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  • Freud in Oz: At the Intersection of Psychoanalysis and Children's Literature by Kenneth Kidd
  • Valerie Krips (bio)
Kenneth Kidd . Freud in Oz: At the Intersection of Psychoanalysis and Children's Literature. Minneapolis: U of Minnesota P, 2011.

As early as 1935, William Empson wrote that "To make the dream-story from which Wonderland was elaborated seem Freudian one has only to tell it." Quoting Empson, Kenneth Kidd reminds us both of the ubiquity of Freudian thought ("one only has to tell it") and the relationship of it to children's literature. It's at the intersection of psychoanalysis and children's literature, in which critics of children's books as well as writers, readers, and analysts operate, that Kidd's own hermeneutic comes into play as he takes us through a history of a relationship that in spite—and perhaps because—of frequent internal theoretical struggles, remains highly productive.

As Kidd relates, Freud came across fairy tales frequently in his analytic work. They were not only a "common cultural reference point" but were already a form associated with childhood and development more generally (5). Almost all psychoanalysts of the early period wrote papers in which fairy tales figured, and Kidd argues that it was in part through them (or through folklore, with which fairy tales were then conflated) that psychoanalysis itself was popularized. Appearing in dreams, fairy tales were vehicles for wish fulfillment, for notions of omnipotence and secret powers (perhaps one only has to say this to think of Where the Wild Things Are).

Beginning with Freud and fairy tales which, by the twentieth century, had become "the primal form of children's literature" according to William Kerrigan (1), Kidd's trajectory moves through child analysis, case histories, picture book psychology, and the adolescent novel, all the way to trauma writing. He walks carefully in the minefield over which he casts his eye. Child analysis (endorsed by Freud, but something of a problem for Lacanian theorists, as Kidd notes) turned to materials for children, including books, and particularly to play in order to attend better to the analysand. Kidd's discussion of ego psychology follows on the heels of child analysis and object-relations theory, all of which are discussed in an extended reading of A. A. Milne's Winnie-the-Pooh.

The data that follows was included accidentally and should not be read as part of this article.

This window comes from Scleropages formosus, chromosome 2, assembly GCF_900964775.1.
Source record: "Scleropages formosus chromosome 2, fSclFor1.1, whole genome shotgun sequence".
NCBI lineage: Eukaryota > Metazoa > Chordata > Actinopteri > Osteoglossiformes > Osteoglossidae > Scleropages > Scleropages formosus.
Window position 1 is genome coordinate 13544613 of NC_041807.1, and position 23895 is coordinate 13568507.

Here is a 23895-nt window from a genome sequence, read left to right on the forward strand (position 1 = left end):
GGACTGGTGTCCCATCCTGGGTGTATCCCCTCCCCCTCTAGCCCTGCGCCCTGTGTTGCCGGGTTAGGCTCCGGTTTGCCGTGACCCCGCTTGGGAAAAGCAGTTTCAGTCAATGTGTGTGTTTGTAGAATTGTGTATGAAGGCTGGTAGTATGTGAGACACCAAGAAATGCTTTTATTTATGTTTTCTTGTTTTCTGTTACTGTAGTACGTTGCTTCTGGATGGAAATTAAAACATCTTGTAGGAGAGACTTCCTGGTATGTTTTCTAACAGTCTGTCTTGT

Kidd argues that from an inherited didactism we have arrived at an "instrumentalism of children's forms": children today "need to fantasize, to dream, to sail where the wild things are" (24). The hypercanonical Alice in Wonderland, Peter Pan, and The Wizard of Oz each provide case studies. All three are rich in possibility within the "cultural imaginary of the interpretive community" [End Page 94] of children's literature (76). Reading what critics have said about these three texts, and the ways in which the characters, plots, and authors have been interpreted, is to revisit some of the most troubling psychoanalytic readings of children's books, in which the fine line between an intersection with and the colonization of one discourse by the other is frequently crossed, to the detriment of both psychoanalytic criticism and children's literature. Kidd traverses the terrain with acumen and skill and, with the introduction of the idea of the cultural imaginary and interpretive community, opens the path to what he calls the psychologization of children's literature, a way paved by picture books and followed by the adolescent and YA novel.

This psychologization has also seen the protagonization of the American character, in which identity has become "a literary as well as a psychological term" (139). This development affords an opening for questioning some of the basic premises of contemporary literature for children, which turns "away from the social" and privileges "adolescent interiority" (173). It's here, amid the currents of criticism that circulate around the construction of the self, that Kidd's judiciousness begins to soften—his aim has been to "describe rather than evaluate" (205)—and the sense of a "shadow text," to use his term for the text not written, becomes more evident.

Careful to remember the historical context of the criticism he discusses, Kidd's account reaches the immediately contemporary cultural imaginary in its...


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pp. 94-97
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